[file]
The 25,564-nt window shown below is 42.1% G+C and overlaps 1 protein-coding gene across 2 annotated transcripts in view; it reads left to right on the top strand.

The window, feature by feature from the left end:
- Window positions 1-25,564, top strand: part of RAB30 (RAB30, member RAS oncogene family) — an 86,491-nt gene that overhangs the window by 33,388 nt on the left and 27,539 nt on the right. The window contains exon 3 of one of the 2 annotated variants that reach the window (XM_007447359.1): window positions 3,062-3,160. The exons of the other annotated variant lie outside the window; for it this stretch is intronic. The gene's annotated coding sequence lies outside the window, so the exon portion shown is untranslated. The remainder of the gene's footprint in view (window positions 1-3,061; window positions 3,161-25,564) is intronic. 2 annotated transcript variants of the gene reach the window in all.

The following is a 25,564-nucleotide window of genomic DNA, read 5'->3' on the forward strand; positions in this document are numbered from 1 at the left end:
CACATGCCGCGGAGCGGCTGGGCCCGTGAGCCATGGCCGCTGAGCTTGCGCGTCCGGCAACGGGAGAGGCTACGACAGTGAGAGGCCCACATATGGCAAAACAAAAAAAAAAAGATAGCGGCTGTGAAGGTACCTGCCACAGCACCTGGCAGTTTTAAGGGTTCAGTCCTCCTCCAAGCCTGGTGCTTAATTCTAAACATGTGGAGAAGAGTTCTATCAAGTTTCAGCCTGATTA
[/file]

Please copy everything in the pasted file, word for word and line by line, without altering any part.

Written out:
The 25,564-nt window shown below is 42.1% G+C and overlaps 1 protein-coding gene across 2 annotated transcripts in view; it reads left to right on the top strand.

The window, feature by feature from the left end:
- Window positions 1-25,564, top strand: part of RAB30 (RAB30, member RAS oncogene family) — an 86,491-nt gene that overhangs the window by 33,388 nt on the left and 27,539 nt on the right. The window contains exon 3 of one of the 2 annotated variants that reach the window (XM_007447359.1): window positions 3,062-3,160. The exons of the other annotated variant lie outside the window; for it this stretch is intronic. The gene's annotated coding sequence lies outside the window, so the exon portion shown is untranslated. The remainder of the gene's footprint in view (window positions 1-3,061; window positions 3,161-25,564) is intronic. 2 annotated transcript variants of the gene reach the window in all.

The following is a 25,564-nucleotide window of genomic DNA, read 5'->3' on the forward strand; positions in this document are numbered from 1 at the left end:
CACATGCCGCGGAGCGGCTGGGCCCGTGAGCCATGGCCGCTGAGCTTGCGCGTCCGGCAACGGGAGAGGCTACGACAGTGAGAGGCCCACATATGGCAAAACAAAAAAAAAAAGATAGCGGCTGTGAAGGTACCTGCCACAGCACCTGGCAGTTTTAAGGGTTCAGTCCTCCTCCAAGCCTGGTGCTTAATTCTAAACATGTGGAGAAGAGTTCTATCAAGTTTCAGCCTGATTA